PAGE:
2019/20 audit fee scale consultation
Summary of responses to the consultation
We invited responses to the consultation on the 2019/20 fee scale from approximately 500 institutions including all of our opted-in bodies, their representative organisations, our contracted audit firms, bodies of accountants and other relevant national stakeholders. We received a total of 30 responses.
Consultation responses broadly welcomed the proposals to maintain scale fees for 2019/20 at the same level as 2018/19 and if possible to maintain fee stability during the appointing period. We have thanked those who responded and replied individually where responses requested clarification or further information.
Responses raised a number of issues about the level of fees, for example about the possible impact of lower fees on quality. The PSAA Board has considered these points very carefully and in a number of cases agreed to undertake further analysis and research to develop a fuller understanding of the issues raised and to enable consideration of potential options to respond to them.
PSAA has set the 2019/20 fee scale on the basis that individual scale audit fees for opted-in bodies are maintained at the same level as 2018/19 unless there are specific circumstances which require otherwise. This continues to give opted-in bodies the benefit of the cost savings achieved in the audit procurement, and continues the practice of averaging firms’ costs so that all bodies benefit from the same proportionate savings, irrespective of the firm appointed to a particular audited body. It also passes on the benefit of economies which PSAA has made in its own operating costs.
We have set 2019/20 fees on the basis of no changes to the overall work programme required by the Code of Audit Practice published by the National Audit Office. Our consultation did highlight expected changes to financial reporting requirements and arising from the introduction of a new Code of Audit Practice that will apply from 2020/21, both of which have the potential to have an impact on the fee scale for future years of the appointing period.
We will be consulting on the 2020/21 fee scale in autumn 2019.
Key themes in consultation responses
Some consultation responses raised concerns about the level of service auditors are able to provide as a result of the possible impact of continuing to apply the 23 per cent fee reduction implemented in relation to audits of the 2018/19 accounts. These views were often expressed in the context of greater risk and complexity as a result of financial constraints on audited bodies, and in the expectation that auditors should widen the scope of their work in response.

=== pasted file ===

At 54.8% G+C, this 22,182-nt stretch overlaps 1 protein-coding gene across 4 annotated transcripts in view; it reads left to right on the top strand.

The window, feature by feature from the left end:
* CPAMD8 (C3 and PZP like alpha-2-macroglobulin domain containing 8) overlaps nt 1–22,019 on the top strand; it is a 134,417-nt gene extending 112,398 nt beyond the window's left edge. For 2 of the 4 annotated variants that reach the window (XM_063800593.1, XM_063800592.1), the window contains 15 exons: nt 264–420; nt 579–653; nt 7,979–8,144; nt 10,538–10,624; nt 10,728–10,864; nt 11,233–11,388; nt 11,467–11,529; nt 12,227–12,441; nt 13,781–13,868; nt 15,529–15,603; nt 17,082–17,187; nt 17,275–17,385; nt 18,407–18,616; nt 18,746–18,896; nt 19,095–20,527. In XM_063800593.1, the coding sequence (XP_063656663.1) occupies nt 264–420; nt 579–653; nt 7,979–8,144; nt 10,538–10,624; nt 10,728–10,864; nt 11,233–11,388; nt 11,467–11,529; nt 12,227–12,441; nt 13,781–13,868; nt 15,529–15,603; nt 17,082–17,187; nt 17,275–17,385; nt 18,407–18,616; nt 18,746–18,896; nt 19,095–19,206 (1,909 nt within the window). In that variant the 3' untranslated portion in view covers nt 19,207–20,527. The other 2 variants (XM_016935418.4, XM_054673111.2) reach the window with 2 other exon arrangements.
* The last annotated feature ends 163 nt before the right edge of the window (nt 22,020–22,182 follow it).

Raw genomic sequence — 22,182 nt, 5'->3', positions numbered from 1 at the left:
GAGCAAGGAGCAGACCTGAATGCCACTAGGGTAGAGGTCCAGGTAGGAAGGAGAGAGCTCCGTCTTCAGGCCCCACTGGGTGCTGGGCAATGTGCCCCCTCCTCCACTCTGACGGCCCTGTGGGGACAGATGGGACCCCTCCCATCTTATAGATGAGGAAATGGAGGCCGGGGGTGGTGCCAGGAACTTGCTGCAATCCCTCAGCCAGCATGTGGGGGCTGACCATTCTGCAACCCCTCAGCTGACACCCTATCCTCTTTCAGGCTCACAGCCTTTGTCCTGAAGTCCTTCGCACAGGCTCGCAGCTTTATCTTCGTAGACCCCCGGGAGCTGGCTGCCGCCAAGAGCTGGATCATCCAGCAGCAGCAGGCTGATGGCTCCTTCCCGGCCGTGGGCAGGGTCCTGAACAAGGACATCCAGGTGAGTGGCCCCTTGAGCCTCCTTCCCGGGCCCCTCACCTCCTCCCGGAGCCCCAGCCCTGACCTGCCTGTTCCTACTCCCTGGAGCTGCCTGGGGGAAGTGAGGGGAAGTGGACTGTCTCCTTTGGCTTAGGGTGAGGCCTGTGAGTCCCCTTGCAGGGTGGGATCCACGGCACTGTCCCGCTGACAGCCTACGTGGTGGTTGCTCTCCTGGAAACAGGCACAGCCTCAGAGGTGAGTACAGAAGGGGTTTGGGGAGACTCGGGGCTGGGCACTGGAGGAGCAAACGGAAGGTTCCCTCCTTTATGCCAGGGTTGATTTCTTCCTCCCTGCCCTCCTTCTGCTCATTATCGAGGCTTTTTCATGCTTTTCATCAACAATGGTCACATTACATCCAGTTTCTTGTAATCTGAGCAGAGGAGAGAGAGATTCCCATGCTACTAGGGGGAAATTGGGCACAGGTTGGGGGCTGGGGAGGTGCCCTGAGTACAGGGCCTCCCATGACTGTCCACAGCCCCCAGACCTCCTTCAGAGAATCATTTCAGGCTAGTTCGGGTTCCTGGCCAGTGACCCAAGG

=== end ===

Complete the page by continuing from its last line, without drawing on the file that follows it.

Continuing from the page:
The scope of auditors’ work and the level of assurance auditors provide is set by the Code of Audit Practice and professional standards. The auditor is required to give an opinion on the financial statements of an audited body and a conclusion on the arrangements for value for money. The auditor is required to use judgement to design a risk-based and proportionate audit approach which meets statutory responsibilities under the Code and the Local Audit and Accountability Act 2014. The audited body is responsible for putting in place appropriate arrangements to support the proper conduct of public business, and for ensuring that public money is safeguarded, properly accounted for and used with due regard to value for money. The statement of responsibilities of auditors and audited bodies provides more information on the different responsibilities of auditors and audited bodies.
Auditors must undertake sufficient work to comply with the requirements of the Code of Audit Practice and relevant professional standards, and to enable them to discharge their statutory responsibilities under the Local Audit and Accountability Act 2014 and their contractual obligations to PSAA.
The audit fees payable by audit bodies reflect a practice of averaging firms’ costs so that all bodies benefit from the same proportionate savings, irrespective of the firm appointed to a particular audited body. Fees also fund PSAA’s own costs. Importantly, audit fees do not drive the level of contract payment made to firms. Such payments are determined by the bids made by firms to PSAA during the procurement process.
Assurance over audit quality was a fundamental part of the procurement. In order to be eligible to tender for an audit contract with PSAA, the firm had to appear on the ICAEW’s register of Local Auditors, having fulfilled the criteria required by legislation as evaluated by the ICAEW (the Recognised Supervisory Body). Contracts were awarded after a competitive tender which balanced audit quality with price. These pre-award processes help to ensure that the appointed firms meet the audit quality standards required for satisfactory performance of the contract. PSAA is very aware of the need to maintain and, where possible, strive for improvements in audit quality. Our responsibilities in this area are emphasised in the contracts we have entered into with audit firms.